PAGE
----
What the Body Commands continues in this vain – giving a statement about imperativism, presenting a contradictory argument, and then summing up with the reasons that imperativism is ‘right’ and the other propositions are ‘wrong’. This gives the book the feeling of a lengthy court case debating some highly technical point of law; however, it seems to me that rather a lot less is at stake here than in a courtroom and I find it difficult to really care whether imperativism works or not. Klein fails to convince me that imperativism as a way of understanding pain really matters; so what if we can present a coherent theoretical argument, what changes as a result? Even if we are able to understand pain as part of a protective process it does not change our actions or treatment when faced with real pains.

Perhaps my criticism here is unfair, from the off Klein is very clear that this book is a defence of pure imperativism as a philosophical position and at no time does he claims to be aiming for wider impacts. He states that he is pursuing this position because it is philosophically interesting (p. 9), saying ‘I take my primary charge to be to show that imperativism is a coherent picture’ (p. 9, original emphasis); Klein is very successful in presenting this coherent picture but I can’t help being left with the questions ‘why does that matter?’
Klein comes dangerously close to asserting a Cartesian duality throughout What the Body Commands. He repeatedly refers to ‘body commands’ as if they are something that is separate to the self. This is perhaps endemic in an imperative theory where we must think of pain’s primary function as to command rather to inform (p. 2). This mind/body split is one that has been effectively challenged in relation to pain by disability studies scholars (cf. Kuppers 2003; Schildrick 2009; Goodley et al 2012). Disability and a reflection on wider examples of pain including chronic pain are notably absent from Klein’s account and for this reason I find his description of pain lacking when examined in relation to my own lived experiences of pain (I have chronic lymphoedema as a result of surgery). It is notable that Klein uses a personal account of a broken ankle as a repeated reference point when discussing pain rather than thinking about pain in long term health conditions. Klein briefly acknowledges the difference between chronic pain and injury pain from which one will recover in his final chapter. Here he also considers the ways that pains are both experienced by us and as part of us and argues that this places us in battle with our own agency; however, this part of the book feels undeveloped and little more than a token nod to the wealth of work which challenges mind/body dualism.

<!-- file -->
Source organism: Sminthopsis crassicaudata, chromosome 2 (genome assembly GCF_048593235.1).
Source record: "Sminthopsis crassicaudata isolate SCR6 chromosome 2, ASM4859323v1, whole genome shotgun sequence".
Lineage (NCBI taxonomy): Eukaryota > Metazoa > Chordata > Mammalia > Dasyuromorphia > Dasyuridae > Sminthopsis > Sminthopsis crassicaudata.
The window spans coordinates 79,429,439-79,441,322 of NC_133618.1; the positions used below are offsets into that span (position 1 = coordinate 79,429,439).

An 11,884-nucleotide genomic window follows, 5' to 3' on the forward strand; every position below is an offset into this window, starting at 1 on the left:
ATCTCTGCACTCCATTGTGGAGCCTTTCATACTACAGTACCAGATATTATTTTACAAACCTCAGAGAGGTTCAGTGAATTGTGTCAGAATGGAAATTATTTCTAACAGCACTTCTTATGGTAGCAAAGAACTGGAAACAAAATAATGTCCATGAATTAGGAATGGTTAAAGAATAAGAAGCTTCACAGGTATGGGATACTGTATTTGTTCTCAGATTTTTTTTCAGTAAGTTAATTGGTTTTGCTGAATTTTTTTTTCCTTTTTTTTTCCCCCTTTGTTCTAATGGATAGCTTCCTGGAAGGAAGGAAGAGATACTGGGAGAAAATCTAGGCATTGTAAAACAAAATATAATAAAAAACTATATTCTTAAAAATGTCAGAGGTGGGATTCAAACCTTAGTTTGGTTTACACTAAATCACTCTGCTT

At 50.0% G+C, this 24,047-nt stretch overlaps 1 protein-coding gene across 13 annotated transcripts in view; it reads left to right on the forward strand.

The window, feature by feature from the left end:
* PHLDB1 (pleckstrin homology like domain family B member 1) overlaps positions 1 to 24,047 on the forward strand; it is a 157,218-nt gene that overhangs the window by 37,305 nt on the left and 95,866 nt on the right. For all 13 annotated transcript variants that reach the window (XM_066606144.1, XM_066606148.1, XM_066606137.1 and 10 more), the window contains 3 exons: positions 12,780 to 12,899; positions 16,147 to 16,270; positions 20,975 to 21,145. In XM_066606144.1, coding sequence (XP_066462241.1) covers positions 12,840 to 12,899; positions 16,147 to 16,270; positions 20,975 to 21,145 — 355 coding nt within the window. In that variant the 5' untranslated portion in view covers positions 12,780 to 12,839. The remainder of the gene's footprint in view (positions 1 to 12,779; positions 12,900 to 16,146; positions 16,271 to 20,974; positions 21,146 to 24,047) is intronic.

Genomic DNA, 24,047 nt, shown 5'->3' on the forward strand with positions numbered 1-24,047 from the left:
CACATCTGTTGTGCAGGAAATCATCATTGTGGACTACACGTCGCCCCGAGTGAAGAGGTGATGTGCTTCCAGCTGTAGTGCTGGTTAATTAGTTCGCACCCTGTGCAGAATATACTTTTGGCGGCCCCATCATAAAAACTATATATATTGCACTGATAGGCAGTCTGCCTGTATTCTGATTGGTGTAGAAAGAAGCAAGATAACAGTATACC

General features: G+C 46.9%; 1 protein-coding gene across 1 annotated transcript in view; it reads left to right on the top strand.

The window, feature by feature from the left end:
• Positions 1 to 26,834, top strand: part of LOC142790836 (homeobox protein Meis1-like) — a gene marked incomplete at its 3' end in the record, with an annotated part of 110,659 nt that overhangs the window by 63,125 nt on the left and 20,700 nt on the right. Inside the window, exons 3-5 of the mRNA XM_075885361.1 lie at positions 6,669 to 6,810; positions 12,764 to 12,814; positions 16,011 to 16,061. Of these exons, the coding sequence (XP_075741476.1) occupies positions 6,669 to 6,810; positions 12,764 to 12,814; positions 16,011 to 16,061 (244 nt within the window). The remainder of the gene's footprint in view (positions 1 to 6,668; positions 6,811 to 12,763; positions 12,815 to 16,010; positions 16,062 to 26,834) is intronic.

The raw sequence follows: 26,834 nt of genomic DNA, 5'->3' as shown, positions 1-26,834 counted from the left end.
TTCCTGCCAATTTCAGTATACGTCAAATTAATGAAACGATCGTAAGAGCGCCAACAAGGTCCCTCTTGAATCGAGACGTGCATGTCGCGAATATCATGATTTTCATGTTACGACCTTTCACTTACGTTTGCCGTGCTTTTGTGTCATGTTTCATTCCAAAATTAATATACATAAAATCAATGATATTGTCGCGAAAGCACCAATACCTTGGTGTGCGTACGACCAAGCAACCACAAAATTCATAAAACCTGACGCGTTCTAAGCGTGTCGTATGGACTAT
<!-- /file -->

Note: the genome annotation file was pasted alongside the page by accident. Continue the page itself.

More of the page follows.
What the Body Commands is a thorough account of a particular philosophical school of thought in relation to pain and is original and thorough in its argument. I do however wonder who the book is for, and of what consequence it is outside of its own discipline. I am left with nowhere to go. I am quite sure this book would be of great value for people who wish to explore imperativism for its own end but find it of less use for those with an interest in the medical humanities. It does not enhance our understanding of pain as understood by those who experience it (the making human that is the fundamental principal of the humanities) and does not help us change or develop medical practice. I would suggest that readers of this blog are perhaps not the intended audience for this book and would find more useful and illuminating accounts of pain elsewhere.

Reviewed by Dr Emily Underwood-Lee, a Research Fellow at the George Ewart Evans Centre for Storytelling at the University of South Wales. Her research focuses on performance, autobiographical stories and the body in a variety of contexts including feminist performance art, narratives of illness, performance and the maternal, and performance and disability.

Correspondence to Dr Emily Underwood-Lee.

Works cited:

Goodley, D., Hughes, B. and Davis, L. 2012. New Developments and Directions. Basingstoke: Palgrave Macmillan.

Kuppers, P. 2003. Disability and Contemporary Performance: Bodies on Edge. London: Routledge.
Shildrick, M. 2009. Dangerous Discourses of Desirability, Subjectivity and Sexuality. Basingstoke: Palgrave Macmillan.